Honoring the Divine Mother, I spent Mother’s Day weekend at Shakti Fest, a yoga, kirtan and conscious-living festival honoring the Feminine, placed lovingly at Joshua Tree Retreat Center in Southern California.
Shakti Fest curates some of the most insightful minds in the yoga, kirtan and conscious living worlds, such as Shiva Rae, Mark Whitwell, Saul David Raye, Mas Vidal, Hemaylayaa, Jai Uttal and Fannah Fi Allah, among many others.
I have been a yoga practitioner for over ten years. Time on my mat helps me cultivate my intuition and my ability to listen deeply to guidance available in any moment. During the weekend, guidance lead me to lectures and discussions, and away from packed yoga halls with uplifting live music. I realize most people, at least from what I’ve observed in the United States, who practice yoga stick to asana, and for whatever reason, I was called to drop in with a different form of wisdom.
I participated in a discussion and public reading of The Radiance Sutras by Lorin Roche, Ph.D. This commentary is a colorful translation of an ancient hymn that captures the illumination of life. This engaging lecture reminded me that in the sincerity of our wonder and curiosity the cosmos respond with illogical magnificence. If in our questions we seek only answers, there is a dryness (like the desert!), but when we commitment to living in a state of awe and wonder, life reveals its beauty and magic continuously.
I practiced pranayama with Mas Vidal, a student of Paramahansa Yogananda, and chanted So-Hum, Hum-Sa in a room of 100+ people, vibrating with the purr of the harmonium, and felt energy ripple up my spine, shiver and shake over the crown of my head and expand my energetic body and awareness well beyond my skin.
My weekend in the desert imprinted on me no one particular teaching, saying or moment of “enlightenment”, rather the profound impact I had was the feeling of stability and truth in the vibration of these incredible teachers. I was in the presence of individuals who have been committed to their personal practices for decades. Many of these teachers are walking the talk, making self-inquiry and self-care a discipline, that at times is surely difficult and perhaps uninspiring, yet over time leads to a profound steadiness of insight and connection to Source.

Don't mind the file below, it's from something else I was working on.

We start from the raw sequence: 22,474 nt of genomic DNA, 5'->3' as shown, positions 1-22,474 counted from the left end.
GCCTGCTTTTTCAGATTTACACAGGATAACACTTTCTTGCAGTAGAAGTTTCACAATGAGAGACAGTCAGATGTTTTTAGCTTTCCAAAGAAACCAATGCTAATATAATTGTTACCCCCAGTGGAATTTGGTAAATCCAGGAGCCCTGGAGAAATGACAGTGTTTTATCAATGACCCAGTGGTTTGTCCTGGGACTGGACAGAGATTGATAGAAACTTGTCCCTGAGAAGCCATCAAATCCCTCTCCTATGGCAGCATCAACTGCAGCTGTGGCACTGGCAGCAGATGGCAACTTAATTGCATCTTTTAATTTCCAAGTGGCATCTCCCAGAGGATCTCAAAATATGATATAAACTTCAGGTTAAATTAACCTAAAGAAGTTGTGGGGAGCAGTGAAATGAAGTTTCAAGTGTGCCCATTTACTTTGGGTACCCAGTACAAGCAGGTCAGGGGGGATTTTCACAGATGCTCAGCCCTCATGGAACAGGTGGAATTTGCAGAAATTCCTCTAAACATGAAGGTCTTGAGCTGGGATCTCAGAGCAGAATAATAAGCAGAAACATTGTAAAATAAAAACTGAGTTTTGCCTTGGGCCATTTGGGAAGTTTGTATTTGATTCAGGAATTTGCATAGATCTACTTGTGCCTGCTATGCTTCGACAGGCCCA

I was deeply inspired by the reminder that 4-6am is a POWERFUL time, and Saturday morning of the event I woke to watch the sunrise over the mountains, painting the landscape an iridescent gold, with Joshua Tree’s playfully extending towards the sky, somehow saying – “Hey Sun, thanks for the rays. I will do my best to grow strong here in this intense climate.” It is as though a glowing jewel emerged from a vast, dark, oceanic sky. I know I could have a mentality a bit more like a Joshua Tree, grateful, steadfast and bizarrely beautiful.
I’ve committed myself the gift of early morning rising, to experience this paradoxically lively and peaceful time of day. I was reminded of the energy that is available for us to receive when we awake at such an hour. It fuels me more than an extra hour or so of sleep, or a coffee ever could. When I wake up with the sun it’s as though I’m swimming directly in its energy, pulsing and shimmering, heightening my senses and calming my mind. I am inspired to fully commit to the practices that connect me to myself and the Great Mystery, and trust that the path will unfold before me, perfectly.
I, like many of you, can get caught in “What am I doing? What is my purpose here?”. I realized that spending time every day slowing down, breathing and reverently honoring Divinity within me through self-care practices, means I will be in alignment consistently. And I trust the guidance I receive when I’m in alignment.
During the weekend, I saw more smiling faces than I would walking through a hugely crowded city. I’m reminded of how important it is to attend events like Shakti Fest, and experience beautiful natural environments, like Joshua Tree. It is imperative to connect with other uplifted, inspired, enthusiastic people, so that when we go back to a world of metal, cement and gray streets and skies, we bring the light of the sun, and the subtle vibrancy, stability and consistency of the desert back with us.